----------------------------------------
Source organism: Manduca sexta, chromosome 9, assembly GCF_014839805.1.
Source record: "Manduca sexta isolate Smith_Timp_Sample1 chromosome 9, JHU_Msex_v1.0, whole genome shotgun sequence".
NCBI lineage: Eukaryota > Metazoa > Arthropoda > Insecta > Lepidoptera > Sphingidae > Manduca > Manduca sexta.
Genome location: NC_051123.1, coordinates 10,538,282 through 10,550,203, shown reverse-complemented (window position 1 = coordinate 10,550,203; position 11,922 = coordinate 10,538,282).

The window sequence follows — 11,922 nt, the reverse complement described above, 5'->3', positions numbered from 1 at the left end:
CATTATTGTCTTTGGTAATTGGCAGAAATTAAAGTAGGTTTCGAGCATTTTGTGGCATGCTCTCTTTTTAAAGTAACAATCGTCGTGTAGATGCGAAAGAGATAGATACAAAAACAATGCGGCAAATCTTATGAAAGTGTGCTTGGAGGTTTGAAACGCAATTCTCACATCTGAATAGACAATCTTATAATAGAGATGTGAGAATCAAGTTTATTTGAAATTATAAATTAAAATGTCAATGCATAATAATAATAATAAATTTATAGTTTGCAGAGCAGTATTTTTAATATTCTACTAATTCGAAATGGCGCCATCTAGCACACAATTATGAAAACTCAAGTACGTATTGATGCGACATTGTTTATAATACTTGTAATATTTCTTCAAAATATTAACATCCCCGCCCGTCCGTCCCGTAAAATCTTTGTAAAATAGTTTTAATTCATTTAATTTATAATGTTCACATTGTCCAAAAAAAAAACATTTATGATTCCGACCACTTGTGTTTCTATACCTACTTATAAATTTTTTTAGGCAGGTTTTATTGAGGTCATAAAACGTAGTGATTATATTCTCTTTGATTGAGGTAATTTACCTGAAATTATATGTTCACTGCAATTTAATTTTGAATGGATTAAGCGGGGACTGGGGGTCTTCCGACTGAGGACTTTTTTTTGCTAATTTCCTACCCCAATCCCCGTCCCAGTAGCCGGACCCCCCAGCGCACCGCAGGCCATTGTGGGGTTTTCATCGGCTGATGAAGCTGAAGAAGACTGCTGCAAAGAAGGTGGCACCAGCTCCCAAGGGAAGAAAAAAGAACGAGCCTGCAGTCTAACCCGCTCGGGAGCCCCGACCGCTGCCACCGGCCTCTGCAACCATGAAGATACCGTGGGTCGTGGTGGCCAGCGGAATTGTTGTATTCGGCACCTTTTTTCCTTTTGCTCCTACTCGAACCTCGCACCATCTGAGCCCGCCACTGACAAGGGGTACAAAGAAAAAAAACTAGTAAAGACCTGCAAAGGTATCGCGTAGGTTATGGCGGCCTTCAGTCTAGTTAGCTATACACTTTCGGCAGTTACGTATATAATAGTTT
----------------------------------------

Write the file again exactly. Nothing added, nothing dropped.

Source organism: Manduca sexta, chromosome 9, assembly GCF_014839805.1.
Source record: "Manduca sexta isolate Smith_Timp_Sample1 chromosome 9, JHU_Msex_v1.0, whole genome shotgun sequence".
NCBI lineage: Eukaryota > Metazoa > Arthropoda > Insecta > Lepidoptera > Sphingidae > Manduca > Manduca sexta.
Genome location: NC_051123.1, coordinates 10,538,282 through 10,550,203, shown reverse-complemented (window position 1 = coordinate 10,550,203; position 11,922 = coordinate 10,538,282).

The window sequence follows — 11,922 nt, the reverse complement described above, 5'->3', positions numbered from 1 at the left end:
CATTATTGTCTTTGGTAATTGGCAGAAATTAAAGTAGGTTTCGAGCATTTTGTGGCATGCTCTCTTTTTAAAGTAACAATCGTCGTGTAGATGCGAAAGAGATAGATACAAAAACAATGCGGCAAATCTTATGAAAGTGTGCTTGGAGGTTTGAAACGCAATTCTCACATCTGAATAGACAATCTTATAATAGAGATGTGAGAATCAAGTTTATTTGAAATTATAAATTAAAATGTCAATGCATAATAATAATAATAAATTTATAGTTTGCAGAGCAGTATTTTTAATATTCTACTAATTCGAAATGGCGCCATCTAGCACACAATTATGAAAACTCAAGTACGTATTGATGCGACATTGTTTATAATACTTGTAATATTTCTTCAAAATATTAACATCCCCGCCCGTCCGTCCCGTAAAATCTTTGTAAAATAGTTTTAATTCATTTAATTTATAATGTTCACATTGTCCAAAAAAAAAACATTTATGATTCCGACCACTTGTGTTTCTATACCTACTTATAAATTTTTTTAGGCAGGTTTTATTGAGGTCATAAAACGTAGTGATTATATTCTCTTTGATTGAGGTAATTTACCTGAAATTATATGTTCACTGCAATTTAATTTTGAATGGATTAAGCGGGGACTGGGGGTCTTCCGACTGAGGACTTTTTTTTGCTAATTTCCTACCCCAATCCCCGTCCCAGTAGCCGGACCCCCCAGCGCACCGCAGGCCATTGTGGGGTTTTCATCGGCTGATGAAGCTGAAGAAGACTGCTGCAAAGAAGGTGGCACCAGCTCCCAAGGGAAGAAAAAAGAACGAGCCTGCAGTCTAACCCGCTCGGGAGCCCCGACCGCTGCCACCGGCCTCTGCAACCATGAAGATACCGTGGGTCGTGGTGGCCAGCGGAATTGTTGTATTCGGCACCTTTTTTCCTTTTGCTCCTACTCGAACCTCGCACCATCTGAGCCCGCCACTGACAAGGGGTACAAAGAAAAAAAACTAGTAAAGACCTGCAAAGGTATCGCGTAGGTTATGGCGGCCTTCAGTCTAGTTAGCTATACACTTTCGGCAGTTACGTATATAATAGTTT